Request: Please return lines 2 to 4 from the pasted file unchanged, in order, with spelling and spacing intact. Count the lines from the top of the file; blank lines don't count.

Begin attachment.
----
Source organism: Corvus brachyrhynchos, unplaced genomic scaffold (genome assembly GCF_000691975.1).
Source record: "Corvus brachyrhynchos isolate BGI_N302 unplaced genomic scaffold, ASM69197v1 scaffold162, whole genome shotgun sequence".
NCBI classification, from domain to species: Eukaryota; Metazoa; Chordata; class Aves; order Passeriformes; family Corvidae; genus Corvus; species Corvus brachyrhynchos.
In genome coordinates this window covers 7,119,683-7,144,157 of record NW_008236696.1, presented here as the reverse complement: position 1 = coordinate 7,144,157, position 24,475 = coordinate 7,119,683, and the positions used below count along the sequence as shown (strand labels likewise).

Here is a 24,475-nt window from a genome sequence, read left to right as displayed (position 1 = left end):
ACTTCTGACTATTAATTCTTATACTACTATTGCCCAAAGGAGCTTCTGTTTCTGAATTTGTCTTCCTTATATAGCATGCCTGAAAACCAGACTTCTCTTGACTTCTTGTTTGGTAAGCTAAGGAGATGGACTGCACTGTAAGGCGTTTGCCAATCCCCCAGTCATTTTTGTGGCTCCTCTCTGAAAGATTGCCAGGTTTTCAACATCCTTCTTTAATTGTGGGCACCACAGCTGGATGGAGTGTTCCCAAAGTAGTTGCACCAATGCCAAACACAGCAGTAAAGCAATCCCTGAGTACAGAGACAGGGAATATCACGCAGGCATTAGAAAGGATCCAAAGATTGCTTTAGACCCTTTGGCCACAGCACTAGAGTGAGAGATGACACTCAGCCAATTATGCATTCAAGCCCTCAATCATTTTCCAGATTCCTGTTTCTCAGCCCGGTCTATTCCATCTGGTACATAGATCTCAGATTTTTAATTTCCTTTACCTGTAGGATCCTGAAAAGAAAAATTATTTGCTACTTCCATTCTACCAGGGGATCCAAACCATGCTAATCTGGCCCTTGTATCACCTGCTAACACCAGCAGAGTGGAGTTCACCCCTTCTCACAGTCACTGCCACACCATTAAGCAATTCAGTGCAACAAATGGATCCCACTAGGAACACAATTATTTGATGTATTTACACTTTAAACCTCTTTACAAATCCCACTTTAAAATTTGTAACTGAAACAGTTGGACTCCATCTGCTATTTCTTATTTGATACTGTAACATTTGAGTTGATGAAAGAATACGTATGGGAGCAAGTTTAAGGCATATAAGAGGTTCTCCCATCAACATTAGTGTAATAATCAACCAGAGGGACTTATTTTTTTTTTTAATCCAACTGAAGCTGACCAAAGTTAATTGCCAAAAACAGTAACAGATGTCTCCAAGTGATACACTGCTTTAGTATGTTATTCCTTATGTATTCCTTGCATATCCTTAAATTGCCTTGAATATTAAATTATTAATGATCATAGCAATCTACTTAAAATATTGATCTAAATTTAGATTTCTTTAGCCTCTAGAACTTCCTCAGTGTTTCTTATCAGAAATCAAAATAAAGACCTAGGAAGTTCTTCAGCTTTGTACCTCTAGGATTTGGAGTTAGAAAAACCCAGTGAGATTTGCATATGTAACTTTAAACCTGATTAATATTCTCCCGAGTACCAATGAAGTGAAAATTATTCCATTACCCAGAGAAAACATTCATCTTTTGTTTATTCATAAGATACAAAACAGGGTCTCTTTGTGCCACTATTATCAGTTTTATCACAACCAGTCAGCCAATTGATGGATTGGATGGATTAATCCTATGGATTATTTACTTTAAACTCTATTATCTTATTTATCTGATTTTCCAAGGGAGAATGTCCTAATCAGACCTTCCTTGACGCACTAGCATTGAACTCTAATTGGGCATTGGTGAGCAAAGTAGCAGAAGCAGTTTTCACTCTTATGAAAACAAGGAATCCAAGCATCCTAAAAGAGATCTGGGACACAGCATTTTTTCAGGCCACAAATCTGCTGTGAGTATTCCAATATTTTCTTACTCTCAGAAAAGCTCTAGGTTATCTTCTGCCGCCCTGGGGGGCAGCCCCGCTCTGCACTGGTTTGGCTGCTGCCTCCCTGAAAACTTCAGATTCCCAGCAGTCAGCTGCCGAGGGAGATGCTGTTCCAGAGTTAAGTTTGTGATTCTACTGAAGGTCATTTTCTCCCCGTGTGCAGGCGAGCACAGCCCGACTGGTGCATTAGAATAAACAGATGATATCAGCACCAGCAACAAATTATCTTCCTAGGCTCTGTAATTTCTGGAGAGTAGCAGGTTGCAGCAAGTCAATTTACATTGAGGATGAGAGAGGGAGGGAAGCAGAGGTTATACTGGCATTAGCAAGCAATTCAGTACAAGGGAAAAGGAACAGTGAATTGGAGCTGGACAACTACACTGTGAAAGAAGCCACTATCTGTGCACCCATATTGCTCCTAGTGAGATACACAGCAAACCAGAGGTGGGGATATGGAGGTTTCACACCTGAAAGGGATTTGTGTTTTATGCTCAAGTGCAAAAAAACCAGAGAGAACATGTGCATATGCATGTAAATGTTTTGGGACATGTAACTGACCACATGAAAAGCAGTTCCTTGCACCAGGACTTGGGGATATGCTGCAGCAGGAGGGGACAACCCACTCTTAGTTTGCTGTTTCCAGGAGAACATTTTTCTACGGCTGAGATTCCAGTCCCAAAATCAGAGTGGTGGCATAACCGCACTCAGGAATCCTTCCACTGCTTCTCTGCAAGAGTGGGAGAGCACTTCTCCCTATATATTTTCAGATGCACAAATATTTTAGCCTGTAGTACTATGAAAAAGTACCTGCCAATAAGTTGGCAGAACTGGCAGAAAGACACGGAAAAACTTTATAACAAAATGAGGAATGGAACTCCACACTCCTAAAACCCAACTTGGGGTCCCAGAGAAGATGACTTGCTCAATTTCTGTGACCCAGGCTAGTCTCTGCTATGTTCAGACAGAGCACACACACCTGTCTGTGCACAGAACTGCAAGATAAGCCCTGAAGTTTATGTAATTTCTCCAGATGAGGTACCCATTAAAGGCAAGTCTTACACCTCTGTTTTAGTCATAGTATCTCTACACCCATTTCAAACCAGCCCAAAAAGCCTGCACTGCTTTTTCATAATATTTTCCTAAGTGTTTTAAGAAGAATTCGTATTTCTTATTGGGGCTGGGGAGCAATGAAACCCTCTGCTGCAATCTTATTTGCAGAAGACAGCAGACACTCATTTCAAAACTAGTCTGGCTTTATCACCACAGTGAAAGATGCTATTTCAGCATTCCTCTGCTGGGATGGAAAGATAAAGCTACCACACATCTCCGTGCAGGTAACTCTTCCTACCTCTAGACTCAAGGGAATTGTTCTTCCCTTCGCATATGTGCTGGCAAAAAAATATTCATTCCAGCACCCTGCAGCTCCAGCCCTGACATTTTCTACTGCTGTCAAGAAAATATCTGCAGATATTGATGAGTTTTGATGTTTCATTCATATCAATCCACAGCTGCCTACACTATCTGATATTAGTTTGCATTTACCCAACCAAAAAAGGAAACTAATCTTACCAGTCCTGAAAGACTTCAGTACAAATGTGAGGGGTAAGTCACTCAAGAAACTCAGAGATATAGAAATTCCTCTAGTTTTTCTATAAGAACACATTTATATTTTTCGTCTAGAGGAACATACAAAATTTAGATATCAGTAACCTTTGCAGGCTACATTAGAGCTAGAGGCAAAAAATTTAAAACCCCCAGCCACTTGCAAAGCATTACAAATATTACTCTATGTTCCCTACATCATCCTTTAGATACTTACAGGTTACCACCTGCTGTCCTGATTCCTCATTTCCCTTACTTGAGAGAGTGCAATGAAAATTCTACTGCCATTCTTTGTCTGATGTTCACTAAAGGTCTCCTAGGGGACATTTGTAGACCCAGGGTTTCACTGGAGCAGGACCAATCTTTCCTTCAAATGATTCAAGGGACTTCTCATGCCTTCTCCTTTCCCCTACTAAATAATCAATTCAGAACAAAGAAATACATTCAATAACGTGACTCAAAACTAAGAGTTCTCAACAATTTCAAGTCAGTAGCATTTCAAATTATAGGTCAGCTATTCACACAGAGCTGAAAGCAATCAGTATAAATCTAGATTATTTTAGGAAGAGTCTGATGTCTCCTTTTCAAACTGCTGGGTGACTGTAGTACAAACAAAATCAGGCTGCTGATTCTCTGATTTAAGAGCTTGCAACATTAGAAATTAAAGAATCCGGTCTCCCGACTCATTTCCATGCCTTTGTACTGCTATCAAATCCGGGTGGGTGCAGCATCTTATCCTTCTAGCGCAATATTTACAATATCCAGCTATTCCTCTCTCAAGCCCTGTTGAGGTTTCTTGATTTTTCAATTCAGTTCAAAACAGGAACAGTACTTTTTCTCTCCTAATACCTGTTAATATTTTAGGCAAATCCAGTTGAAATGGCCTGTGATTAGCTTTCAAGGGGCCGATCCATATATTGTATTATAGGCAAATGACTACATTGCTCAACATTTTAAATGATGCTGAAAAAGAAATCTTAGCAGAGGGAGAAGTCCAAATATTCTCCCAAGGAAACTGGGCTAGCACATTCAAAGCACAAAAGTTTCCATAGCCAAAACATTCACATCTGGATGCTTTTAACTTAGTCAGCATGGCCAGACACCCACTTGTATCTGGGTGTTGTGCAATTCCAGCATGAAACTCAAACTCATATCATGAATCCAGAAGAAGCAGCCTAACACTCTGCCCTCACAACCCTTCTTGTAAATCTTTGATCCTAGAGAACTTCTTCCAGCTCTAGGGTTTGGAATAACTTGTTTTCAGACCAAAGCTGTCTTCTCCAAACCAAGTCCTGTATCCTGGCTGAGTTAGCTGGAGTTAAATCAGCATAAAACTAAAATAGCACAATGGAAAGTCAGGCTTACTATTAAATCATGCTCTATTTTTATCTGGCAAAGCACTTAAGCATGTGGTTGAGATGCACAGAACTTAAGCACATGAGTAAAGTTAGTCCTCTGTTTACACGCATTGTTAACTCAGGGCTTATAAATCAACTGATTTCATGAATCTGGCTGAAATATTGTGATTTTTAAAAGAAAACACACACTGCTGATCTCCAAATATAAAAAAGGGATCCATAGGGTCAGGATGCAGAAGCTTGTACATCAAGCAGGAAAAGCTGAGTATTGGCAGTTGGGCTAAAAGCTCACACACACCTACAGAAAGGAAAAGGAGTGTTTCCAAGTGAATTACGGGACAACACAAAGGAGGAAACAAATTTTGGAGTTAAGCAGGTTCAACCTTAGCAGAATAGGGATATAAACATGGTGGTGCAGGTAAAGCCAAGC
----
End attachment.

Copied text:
Source record: "Corvus brachyrhynchos isolate BGI_N302 unplaced genomic scaffold, ASM69197v1 scaffold162, whole genome shotgun sequence".
NCBI classification, from domain to species: Eukaryota; Metazoa; Chordata; class Aves; order Passeriformes; family Corvidae; genus Corvus; species Corvus brachyrhynchos.
In genome coordinates this window covers 7,119,683-7,144,157 of record NW_008236696.1, presented here as the reverse complement: position 1 = coordinate 7,144,157, position 24,475 = coordinate 7,119,683, and the positions used below count along the sequence as shown (strand labels likewise).